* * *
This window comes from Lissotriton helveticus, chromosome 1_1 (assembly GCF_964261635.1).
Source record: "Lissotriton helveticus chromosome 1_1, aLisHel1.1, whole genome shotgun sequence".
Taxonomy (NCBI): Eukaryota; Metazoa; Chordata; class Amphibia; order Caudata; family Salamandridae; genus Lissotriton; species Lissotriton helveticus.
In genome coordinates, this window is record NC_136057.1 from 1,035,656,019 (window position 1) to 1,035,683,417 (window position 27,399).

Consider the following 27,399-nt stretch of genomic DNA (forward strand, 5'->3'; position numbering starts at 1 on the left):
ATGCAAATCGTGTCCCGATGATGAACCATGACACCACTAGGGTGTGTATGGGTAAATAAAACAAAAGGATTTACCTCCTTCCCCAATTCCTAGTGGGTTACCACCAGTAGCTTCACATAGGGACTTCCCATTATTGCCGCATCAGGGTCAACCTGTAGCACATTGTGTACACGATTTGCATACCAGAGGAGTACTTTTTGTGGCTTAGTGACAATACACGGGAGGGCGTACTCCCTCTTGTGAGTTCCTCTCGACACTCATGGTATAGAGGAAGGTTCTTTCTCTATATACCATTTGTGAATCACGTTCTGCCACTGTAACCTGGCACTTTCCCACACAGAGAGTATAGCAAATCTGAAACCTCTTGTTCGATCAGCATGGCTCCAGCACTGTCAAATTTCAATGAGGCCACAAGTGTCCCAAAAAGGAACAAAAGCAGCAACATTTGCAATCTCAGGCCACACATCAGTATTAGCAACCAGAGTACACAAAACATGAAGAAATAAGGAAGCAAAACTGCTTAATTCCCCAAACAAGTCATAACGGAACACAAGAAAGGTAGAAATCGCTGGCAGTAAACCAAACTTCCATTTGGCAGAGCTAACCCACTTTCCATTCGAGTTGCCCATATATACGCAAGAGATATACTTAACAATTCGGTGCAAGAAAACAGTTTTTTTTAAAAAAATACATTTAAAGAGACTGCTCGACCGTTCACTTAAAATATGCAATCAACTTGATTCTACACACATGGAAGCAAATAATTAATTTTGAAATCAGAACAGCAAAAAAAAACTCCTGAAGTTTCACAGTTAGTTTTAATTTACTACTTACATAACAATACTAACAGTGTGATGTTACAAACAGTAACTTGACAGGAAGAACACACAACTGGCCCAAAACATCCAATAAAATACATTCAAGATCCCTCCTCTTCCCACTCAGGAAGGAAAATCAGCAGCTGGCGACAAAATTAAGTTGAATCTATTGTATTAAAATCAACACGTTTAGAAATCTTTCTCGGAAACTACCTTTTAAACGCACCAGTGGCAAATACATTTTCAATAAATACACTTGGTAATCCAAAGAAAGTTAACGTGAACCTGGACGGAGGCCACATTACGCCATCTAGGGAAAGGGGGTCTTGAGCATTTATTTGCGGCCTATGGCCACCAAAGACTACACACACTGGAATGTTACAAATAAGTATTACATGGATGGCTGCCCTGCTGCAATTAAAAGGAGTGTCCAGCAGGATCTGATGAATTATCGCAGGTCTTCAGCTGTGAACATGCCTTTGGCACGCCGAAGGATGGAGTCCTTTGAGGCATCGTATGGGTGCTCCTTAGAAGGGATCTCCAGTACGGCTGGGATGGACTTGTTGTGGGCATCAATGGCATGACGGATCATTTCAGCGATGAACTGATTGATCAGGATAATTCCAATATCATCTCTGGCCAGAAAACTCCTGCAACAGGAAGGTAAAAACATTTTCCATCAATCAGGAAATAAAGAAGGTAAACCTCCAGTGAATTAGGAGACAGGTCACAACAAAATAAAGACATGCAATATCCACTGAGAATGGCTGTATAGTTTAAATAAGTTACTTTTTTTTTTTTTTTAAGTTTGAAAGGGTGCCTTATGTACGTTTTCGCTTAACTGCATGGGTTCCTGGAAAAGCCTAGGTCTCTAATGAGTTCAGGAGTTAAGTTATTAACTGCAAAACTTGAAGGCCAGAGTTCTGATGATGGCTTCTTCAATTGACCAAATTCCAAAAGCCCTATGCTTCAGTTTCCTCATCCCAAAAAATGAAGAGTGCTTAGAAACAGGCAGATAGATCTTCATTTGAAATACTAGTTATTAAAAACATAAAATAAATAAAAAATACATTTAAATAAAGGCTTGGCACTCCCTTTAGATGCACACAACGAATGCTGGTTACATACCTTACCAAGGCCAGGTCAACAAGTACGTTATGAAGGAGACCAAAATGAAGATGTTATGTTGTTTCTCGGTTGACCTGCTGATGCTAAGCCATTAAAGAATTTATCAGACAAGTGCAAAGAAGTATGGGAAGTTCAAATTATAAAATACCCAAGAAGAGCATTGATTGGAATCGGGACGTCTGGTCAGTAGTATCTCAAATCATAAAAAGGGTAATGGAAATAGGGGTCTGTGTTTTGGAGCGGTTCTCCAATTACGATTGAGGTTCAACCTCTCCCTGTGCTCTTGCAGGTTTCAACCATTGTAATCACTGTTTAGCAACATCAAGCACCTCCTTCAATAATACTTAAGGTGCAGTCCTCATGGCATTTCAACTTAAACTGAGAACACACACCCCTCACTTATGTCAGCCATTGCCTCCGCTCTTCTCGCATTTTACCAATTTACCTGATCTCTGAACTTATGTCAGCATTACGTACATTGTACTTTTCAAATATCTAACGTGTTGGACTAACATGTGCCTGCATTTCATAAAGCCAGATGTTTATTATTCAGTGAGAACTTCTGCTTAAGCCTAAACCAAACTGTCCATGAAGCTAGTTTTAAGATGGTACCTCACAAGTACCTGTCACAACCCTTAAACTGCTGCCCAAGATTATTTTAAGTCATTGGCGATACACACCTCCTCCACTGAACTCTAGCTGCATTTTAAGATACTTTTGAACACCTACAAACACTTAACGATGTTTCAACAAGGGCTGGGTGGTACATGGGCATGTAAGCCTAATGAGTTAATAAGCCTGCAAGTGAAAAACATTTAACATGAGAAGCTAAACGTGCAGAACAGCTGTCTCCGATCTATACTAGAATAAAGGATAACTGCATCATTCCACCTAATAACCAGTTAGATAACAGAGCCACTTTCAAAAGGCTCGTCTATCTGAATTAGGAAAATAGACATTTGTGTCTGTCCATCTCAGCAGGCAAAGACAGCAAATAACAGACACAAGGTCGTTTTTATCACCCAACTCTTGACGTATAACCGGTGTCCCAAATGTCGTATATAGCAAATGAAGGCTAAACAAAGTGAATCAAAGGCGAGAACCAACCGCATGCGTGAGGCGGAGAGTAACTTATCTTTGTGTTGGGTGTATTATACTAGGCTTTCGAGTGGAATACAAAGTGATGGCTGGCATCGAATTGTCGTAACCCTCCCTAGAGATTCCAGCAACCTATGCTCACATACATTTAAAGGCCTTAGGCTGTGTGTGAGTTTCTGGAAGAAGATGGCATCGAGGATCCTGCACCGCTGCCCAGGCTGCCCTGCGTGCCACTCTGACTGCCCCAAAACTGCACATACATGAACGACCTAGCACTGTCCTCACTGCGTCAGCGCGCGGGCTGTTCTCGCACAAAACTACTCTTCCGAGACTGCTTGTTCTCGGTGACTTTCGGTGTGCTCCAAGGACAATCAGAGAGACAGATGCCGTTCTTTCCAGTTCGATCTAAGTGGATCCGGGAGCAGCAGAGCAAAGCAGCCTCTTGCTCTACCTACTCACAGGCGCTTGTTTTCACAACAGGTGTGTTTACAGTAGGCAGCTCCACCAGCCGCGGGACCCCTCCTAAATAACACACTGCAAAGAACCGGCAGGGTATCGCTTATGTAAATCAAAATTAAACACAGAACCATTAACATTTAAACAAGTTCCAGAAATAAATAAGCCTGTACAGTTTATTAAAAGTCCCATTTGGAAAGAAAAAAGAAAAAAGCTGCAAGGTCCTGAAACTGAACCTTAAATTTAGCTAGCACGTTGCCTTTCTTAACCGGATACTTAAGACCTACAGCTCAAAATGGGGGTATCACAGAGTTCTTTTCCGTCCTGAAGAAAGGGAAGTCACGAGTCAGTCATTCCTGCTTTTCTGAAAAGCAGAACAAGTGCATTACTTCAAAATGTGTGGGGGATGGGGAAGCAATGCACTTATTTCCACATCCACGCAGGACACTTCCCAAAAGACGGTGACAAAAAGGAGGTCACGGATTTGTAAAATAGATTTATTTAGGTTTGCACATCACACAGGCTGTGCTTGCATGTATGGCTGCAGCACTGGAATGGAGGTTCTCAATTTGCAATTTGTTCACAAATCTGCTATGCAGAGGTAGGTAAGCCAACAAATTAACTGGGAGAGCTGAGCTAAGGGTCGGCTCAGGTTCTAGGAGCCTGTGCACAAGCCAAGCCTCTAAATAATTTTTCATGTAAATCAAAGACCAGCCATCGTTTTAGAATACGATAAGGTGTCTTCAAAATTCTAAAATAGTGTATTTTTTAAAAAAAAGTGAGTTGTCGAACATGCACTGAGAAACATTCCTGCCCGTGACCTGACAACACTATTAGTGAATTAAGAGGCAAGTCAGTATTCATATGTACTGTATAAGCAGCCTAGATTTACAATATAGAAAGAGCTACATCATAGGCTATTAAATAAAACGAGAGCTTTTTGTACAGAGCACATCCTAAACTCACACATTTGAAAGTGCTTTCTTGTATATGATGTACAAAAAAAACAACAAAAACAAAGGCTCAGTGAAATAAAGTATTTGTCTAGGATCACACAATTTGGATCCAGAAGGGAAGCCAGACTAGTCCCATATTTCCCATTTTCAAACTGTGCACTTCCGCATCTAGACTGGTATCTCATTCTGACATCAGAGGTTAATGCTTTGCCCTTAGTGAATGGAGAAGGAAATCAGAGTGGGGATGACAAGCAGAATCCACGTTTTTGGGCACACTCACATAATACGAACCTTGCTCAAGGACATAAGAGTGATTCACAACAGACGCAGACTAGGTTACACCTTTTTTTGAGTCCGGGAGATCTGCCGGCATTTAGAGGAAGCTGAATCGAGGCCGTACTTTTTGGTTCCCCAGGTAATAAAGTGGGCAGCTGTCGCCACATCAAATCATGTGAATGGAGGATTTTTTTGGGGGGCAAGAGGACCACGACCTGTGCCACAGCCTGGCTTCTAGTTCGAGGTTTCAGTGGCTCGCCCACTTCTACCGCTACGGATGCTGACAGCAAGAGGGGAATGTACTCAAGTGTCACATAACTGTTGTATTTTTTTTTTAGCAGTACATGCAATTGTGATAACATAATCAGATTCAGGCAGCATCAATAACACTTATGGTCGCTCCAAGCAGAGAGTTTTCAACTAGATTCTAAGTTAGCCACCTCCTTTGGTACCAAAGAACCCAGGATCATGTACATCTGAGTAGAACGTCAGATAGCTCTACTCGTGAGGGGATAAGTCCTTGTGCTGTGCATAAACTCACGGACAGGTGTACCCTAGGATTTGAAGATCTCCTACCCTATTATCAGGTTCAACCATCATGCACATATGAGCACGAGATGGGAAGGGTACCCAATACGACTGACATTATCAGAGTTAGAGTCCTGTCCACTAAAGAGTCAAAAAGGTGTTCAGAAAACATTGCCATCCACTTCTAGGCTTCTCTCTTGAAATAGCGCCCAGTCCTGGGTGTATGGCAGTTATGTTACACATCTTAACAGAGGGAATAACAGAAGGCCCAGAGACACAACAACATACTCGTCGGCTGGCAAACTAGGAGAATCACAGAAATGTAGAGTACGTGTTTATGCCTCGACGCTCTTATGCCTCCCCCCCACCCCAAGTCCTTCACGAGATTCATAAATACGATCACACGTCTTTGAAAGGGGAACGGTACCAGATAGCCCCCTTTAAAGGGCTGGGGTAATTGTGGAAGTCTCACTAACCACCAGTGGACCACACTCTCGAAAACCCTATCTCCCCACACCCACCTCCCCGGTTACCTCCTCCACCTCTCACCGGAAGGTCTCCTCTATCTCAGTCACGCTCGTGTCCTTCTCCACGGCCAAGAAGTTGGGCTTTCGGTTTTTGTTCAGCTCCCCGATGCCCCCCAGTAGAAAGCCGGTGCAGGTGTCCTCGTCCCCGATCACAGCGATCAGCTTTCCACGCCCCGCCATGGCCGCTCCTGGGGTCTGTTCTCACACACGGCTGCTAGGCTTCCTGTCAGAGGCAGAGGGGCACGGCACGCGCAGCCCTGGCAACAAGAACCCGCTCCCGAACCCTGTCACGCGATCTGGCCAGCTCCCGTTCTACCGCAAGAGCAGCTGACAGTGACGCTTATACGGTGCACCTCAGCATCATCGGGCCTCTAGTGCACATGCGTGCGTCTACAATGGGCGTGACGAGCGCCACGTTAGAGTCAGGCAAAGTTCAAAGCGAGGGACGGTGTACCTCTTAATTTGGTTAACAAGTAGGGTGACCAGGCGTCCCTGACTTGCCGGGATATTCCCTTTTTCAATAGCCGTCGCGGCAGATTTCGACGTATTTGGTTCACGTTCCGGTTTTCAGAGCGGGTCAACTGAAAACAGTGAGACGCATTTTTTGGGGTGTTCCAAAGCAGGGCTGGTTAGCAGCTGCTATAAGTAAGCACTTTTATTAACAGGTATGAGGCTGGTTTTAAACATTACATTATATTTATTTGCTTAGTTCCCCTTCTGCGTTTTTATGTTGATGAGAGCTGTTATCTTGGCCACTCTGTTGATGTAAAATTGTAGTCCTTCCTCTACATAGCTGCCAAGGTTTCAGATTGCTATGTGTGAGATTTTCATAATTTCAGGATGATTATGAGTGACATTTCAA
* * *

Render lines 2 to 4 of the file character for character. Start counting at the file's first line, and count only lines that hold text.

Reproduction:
Source record: "Lissotriton helveticus chromosome 1_1, aLisHel1.1, whole genome shotgun sequence".
Taxonomy (NCBI): Eukaryota; Metazoa; Chordata; class Amphibia; order Caudata; family Salamandridae; genus Lissotriton; species Lissotriton helveticus.
In genome coordinates, this window is record NC_136057.1 from 1,035,656,019 (window position 1) to 1,035,683,417 (window position 27,399).